In a land blessed with an abundance of sunshine, clean drinking water is a must.
And we have a couple of options when it comes to quenching our thirst and staying comfortable and properly hydrated.
So, let’s look at our first choice:
If you’re visiting the country for just a weekend or a couple of days and you have a ‘deep pocket’ and can afford to buy bottle water like…
Any of the dozens of other popular brands on the market, then by all means go ahead.
But if you’re going to be staying for long stretches of time, or maybe even contemplating relocating, then buying plastic bottle water might prove costly down the road.
So, let us look at our other options for clean drinking water. But first, let’s walk down a bit of memory lane
Years ago, many of us can recall fetching water with our buckets from a village standpipe or well. Sometimes we had to line up for hours for our turn to fill up our water cisterns.
Some folks usually turn up with Huge barrels (punchin for some older people) mounted on top of donkey carts.
The scenes around the pipes are usually filled with good-natured jesting, and in some occasions, a few minor spats here and there as nerves get jarred.
But all in all, just a fun time with a bit of gossip now and then (ok, much gossiping) and in many cases, boy sees girl and girl blushes …and the village population keeps growing!
The water we fetch was a lot purer then and also we had developed certain immunity to whatever chemicals there were.
I’m aware that in some parts of the country people still flock around the village standpipe, but for other parts, things have improved quite a bit.
Ok, so what are our other options?
As I was driving around the country, I couldn’t help but notice the many water tanks in people’s yards.
They come in various sizes, shapes colours and prices. Folks used them to store rain and tap water through an elaborate and intricate network of pipes.
Some folks can now conveniently brush their teeth indoors, flush their toilets (no more wandering off to a latrine in a remote corner of the backyard with pieces of ‘Graphics or Mirror’ newspaper in hand), and blah blah blah.
Black is the most obvious colour of these water tanks, but many homes have the colours matching their houses.
They are usually mounted on wooden or concrete structures and they lend a nice décor to the local landscape.
I understand that most of these Tuff water tanks are imported from Trinidad, while others are manufactured locally.
So, today it’s a lot more convenient for many Guyanese than way back then. The water is readily available and the locals seemingly don’t have a problem with drinking this straight off the pipes.
As a visitor, however, common sense dictates that you exercise a bit of good judgment.
So, what’s the wise thing to do to get your taste of clean drinking water?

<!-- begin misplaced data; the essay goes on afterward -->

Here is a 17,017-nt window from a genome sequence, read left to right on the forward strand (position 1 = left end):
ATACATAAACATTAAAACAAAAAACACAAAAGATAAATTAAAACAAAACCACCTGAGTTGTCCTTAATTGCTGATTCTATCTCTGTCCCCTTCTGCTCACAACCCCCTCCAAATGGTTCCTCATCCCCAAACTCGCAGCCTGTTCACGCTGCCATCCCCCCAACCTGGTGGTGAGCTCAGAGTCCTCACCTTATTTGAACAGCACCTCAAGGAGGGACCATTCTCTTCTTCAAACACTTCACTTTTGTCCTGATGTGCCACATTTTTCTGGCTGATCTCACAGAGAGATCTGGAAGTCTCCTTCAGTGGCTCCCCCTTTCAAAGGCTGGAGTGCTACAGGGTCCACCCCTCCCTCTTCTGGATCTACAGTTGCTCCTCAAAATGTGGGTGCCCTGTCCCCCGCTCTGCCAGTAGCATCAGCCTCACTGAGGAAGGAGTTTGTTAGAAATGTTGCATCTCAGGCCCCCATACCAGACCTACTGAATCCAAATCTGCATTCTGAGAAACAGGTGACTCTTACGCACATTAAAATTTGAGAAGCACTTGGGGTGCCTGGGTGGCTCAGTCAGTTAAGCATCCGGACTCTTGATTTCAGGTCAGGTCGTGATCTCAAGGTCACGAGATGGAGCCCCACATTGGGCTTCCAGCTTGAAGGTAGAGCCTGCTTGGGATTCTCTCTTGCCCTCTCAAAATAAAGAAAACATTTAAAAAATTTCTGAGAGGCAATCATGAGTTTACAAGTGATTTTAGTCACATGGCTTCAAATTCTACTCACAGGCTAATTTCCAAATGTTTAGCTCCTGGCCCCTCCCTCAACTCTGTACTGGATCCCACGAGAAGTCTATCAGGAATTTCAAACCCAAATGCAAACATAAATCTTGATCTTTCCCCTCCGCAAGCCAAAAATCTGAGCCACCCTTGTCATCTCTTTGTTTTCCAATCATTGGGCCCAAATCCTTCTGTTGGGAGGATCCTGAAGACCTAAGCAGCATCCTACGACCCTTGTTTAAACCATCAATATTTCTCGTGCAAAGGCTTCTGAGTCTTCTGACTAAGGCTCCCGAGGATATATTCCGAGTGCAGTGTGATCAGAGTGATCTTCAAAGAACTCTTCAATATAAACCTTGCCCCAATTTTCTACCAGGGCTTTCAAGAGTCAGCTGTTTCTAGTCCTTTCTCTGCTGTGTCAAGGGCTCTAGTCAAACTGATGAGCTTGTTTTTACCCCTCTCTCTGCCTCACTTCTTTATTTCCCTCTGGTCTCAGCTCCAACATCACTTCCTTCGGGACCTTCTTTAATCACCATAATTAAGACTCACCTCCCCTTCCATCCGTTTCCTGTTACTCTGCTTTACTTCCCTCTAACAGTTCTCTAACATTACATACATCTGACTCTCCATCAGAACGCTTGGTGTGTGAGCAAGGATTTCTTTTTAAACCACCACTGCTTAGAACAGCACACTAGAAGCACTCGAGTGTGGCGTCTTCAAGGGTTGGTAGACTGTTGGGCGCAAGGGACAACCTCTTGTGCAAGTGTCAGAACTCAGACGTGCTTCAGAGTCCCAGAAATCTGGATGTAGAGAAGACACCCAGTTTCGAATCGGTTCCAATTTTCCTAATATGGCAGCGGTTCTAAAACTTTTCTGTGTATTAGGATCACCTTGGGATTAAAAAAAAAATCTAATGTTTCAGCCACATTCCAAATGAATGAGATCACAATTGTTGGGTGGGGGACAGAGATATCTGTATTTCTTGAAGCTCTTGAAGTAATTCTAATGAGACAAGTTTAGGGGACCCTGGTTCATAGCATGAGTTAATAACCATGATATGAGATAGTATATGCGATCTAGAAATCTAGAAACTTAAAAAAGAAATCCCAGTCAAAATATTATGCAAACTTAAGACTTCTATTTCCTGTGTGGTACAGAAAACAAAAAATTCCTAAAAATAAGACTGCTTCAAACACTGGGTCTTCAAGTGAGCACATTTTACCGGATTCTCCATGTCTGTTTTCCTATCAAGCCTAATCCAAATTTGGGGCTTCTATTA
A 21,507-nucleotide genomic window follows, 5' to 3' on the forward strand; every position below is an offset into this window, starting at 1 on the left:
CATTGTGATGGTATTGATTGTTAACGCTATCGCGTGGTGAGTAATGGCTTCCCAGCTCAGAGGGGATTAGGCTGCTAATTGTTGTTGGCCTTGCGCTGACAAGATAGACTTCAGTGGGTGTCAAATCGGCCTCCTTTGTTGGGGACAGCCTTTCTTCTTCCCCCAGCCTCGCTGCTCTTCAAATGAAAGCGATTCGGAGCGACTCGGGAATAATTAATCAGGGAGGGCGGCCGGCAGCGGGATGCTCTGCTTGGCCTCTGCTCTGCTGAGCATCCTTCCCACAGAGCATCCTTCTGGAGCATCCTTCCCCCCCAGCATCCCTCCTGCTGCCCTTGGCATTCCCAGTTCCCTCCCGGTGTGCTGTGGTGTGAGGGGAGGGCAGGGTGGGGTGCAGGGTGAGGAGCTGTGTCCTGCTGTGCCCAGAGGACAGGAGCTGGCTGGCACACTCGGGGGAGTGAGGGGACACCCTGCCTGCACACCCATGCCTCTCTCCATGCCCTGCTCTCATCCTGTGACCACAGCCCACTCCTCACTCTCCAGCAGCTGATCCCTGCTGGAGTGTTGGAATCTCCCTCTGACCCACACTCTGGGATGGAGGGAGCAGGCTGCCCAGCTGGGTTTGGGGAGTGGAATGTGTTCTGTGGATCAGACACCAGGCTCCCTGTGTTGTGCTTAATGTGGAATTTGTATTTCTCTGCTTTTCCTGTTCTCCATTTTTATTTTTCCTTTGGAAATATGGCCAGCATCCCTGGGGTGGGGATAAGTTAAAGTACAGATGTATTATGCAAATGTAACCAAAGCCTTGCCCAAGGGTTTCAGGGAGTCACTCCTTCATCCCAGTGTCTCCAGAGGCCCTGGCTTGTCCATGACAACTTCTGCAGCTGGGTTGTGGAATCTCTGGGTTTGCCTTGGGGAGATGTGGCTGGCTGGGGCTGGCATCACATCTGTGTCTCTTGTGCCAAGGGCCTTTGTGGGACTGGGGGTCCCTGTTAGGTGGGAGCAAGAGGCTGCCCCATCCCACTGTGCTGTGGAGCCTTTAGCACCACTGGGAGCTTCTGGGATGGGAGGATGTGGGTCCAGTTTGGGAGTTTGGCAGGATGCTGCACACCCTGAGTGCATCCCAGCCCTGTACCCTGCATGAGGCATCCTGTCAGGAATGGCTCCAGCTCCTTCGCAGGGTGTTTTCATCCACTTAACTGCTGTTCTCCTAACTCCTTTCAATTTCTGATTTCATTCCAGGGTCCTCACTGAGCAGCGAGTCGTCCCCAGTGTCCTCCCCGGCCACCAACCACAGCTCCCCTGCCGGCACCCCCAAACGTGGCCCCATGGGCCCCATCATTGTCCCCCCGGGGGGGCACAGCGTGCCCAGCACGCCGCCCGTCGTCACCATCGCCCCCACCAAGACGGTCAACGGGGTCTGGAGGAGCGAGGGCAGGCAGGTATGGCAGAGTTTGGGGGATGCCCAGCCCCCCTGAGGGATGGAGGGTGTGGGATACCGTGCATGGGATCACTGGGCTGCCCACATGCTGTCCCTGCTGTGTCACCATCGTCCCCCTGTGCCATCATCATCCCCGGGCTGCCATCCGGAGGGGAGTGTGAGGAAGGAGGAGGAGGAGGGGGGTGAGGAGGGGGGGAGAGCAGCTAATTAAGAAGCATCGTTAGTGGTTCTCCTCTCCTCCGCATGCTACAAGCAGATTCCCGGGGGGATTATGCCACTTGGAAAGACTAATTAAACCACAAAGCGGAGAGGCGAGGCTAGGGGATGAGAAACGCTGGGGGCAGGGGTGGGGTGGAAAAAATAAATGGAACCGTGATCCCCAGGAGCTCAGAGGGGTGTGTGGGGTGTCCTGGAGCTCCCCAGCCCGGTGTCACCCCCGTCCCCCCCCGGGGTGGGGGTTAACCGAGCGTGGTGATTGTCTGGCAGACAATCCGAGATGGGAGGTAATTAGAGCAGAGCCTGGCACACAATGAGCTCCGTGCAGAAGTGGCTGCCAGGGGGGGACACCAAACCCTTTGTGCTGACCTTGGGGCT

Nice of you to ask!
So, here’s caveat No.1: Always boil your water before drinking. Boiling your water kills all un-encysted bacteria (germs, viruses, parasites and the whole gamut).
For those of you that have young kids, you know that unsafe and polluted water can lead to all kinds of sicknesses.
Boiling makes it safer than previous as doing so removes all
microorganisms in the water. Spare your
kids the torture that comes with diarrhea or vomiting. Give them clean drinking water
Now boiling doesn’t solve all the problems, but it does make it safer than before. I guess it’s worth repeating.
Now if that’s a pain lower down the back, you can always use a water filter.
And, this is what I use.
I usually drink water gushed down from heaven – AKA - rain water. I have them collected in a tank, and filtered in one of those Brita water filter jugs for my daily consumption.
'Crossing my fingers', or 'knocking on wood' or whatever silly things some people say or do, so far I haven’t had any problems with sickness or so.
I usually carry with me a BPA (Bisphenol-A) free stainless steel water bottle rather than squishing around those chemical induced plastic bottles.
These are sturdy and they look hip and cool, especially if you have one with a gorgeous looking color.
Also, I find it more convenient to carry in my backpack whenever I’m on a trip.
So, rather than buy expensive plastic water bottles, why not make a fashion statement by carrying around one of these stainless steel water bottles.
We already have too many plastic landfills and clogged up trenches. Besides you’re helping to maintain the environment.
Last, but not least, try using a squeeze of lemon juice in
warm water first thing in the morning if you find the taste a bit bland.
So, let’s recap:
-- Clean Drinking Water Caveat No.1: always boil your water before drinking
-- Use a filter. Buy one. It’s far too expensive to get sick. These filters remove a lot of the extra minerals in the water and also reduce the smell and sickening taste of chlorine.
So, on your next vacation plans in Guyana you want to be hanging out on the beach sipping a drink a with the umbrella in it - not lying in bed with a thermometer stuck under your tongue.
Can I add one more thing: It's perfectly ok to drink and drive - clean drinking water that is.
Now be honest ...what did you think I was gonna say?